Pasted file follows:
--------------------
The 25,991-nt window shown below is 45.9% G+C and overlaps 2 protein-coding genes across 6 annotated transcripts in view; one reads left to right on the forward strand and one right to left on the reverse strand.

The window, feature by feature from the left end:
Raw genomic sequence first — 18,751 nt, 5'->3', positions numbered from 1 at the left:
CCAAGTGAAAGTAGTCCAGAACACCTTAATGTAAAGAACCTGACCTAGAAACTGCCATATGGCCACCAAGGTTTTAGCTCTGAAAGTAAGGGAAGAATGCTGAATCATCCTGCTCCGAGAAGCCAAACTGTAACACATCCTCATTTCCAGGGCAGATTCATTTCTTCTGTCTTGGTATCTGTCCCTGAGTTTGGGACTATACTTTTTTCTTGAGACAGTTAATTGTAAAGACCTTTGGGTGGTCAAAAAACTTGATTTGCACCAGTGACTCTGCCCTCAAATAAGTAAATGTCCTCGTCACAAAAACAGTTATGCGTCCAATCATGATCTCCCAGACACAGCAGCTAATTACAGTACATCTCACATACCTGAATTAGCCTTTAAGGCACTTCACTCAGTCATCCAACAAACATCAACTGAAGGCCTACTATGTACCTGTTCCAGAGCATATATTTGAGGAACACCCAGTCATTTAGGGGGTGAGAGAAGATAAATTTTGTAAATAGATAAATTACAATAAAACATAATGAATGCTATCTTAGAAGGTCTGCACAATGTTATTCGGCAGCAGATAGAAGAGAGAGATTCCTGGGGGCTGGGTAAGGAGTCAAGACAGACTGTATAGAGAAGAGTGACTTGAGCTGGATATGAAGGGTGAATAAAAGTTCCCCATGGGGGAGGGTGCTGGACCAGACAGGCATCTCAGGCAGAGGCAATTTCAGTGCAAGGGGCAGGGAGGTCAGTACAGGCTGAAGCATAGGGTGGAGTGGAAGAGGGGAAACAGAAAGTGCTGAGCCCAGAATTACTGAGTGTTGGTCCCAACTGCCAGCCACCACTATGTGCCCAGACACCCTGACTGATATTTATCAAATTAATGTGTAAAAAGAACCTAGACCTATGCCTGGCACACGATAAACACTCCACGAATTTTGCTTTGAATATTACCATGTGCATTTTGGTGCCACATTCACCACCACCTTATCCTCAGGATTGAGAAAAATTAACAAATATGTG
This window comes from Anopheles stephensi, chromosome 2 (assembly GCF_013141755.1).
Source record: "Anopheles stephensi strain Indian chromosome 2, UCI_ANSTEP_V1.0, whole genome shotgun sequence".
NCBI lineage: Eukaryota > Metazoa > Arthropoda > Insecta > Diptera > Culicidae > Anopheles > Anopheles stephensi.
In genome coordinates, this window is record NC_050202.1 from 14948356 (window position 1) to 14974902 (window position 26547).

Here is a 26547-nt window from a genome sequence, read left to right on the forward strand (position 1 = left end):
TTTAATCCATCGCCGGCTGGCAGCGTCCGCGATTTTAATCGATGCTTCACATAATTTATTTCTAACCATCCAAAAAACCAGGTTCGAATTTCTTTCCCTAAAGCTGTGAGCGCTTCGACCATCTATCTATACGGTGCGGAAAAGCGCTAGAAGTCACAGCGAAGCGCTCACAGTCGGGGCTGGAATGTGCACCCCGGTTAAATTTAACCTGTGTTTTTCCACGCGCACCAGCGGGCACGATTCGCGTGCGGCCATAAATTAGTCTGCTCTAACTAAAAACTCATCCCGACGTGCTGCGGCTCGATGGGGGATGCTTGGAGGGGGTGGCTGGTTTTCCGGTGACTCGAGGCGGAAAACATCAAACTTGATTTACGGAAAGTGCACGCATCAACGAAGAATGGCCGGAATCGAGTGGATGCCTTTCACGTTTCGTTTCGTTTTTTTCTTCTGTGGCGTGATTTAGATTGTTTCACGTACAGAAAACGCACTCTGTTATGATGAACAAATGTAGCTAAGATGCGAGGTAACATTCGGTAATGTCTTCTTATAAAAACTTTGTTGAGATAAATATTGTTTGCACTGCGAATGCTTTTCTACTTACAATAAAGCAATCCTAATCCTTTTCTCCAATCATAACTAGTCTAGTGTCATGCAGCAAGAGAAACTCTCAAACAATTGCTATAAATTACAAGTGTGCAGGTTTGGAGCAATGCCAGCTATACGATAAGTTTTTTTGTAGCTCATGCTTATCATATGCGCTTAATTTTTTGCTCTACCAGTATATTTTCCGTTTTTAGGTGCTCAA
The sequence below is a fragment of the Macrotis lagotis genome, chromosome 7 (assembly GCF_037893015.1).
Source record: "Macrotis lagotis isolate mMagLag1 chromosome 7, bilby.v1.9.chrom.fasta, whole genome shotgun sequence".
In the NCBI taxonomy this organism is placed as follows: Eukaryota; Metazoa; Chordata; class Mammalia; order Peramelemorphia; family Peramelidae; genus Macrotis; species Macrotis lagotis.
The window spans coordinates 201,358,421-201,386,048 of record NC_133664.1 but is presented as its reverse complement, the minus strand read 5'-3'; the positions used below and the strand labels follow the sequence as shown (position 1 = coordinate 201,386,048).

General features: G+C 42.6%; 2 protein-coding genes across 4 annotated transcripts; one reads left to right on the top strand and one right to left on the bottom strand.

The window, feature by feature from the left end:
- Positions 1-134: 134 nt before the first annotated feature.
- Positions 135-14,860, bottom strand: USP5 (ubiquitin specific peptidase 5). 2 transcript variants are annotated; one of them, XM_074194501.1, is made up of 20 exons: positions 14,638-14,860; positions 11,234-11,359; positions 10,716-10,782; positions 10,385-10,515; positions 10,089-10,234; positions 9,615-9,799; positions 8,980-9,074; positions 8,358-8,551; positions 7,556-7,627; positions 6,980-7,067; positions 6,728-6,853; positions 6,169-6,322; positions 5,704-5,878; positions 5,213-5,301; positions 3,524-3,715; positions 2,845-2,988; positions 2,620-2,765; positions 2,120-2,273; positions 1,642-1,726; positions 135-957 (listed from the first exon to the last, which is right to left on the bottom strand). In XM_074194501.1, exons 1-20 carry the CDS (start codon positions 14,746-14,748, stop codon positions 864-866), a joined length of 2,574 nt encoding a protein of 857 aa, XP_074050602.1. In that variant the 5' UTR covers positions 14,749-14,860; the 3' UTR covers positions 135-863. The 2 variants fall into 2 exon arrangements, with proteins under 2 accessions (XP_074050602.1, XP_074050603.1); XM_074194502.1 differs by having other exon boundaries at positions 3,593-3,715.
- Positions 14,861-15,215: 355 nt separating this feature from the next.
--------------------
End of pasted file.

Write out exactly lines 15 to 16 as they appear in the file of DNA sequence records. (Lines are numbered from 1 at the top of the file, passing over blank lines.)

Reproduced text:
General features: G+C 42.6%; 2 protein-coding genes across 4 annotated transcripts; one reads left to right on the top strand and one right to left on the bottom strand.

The window, feature by feature from the left end: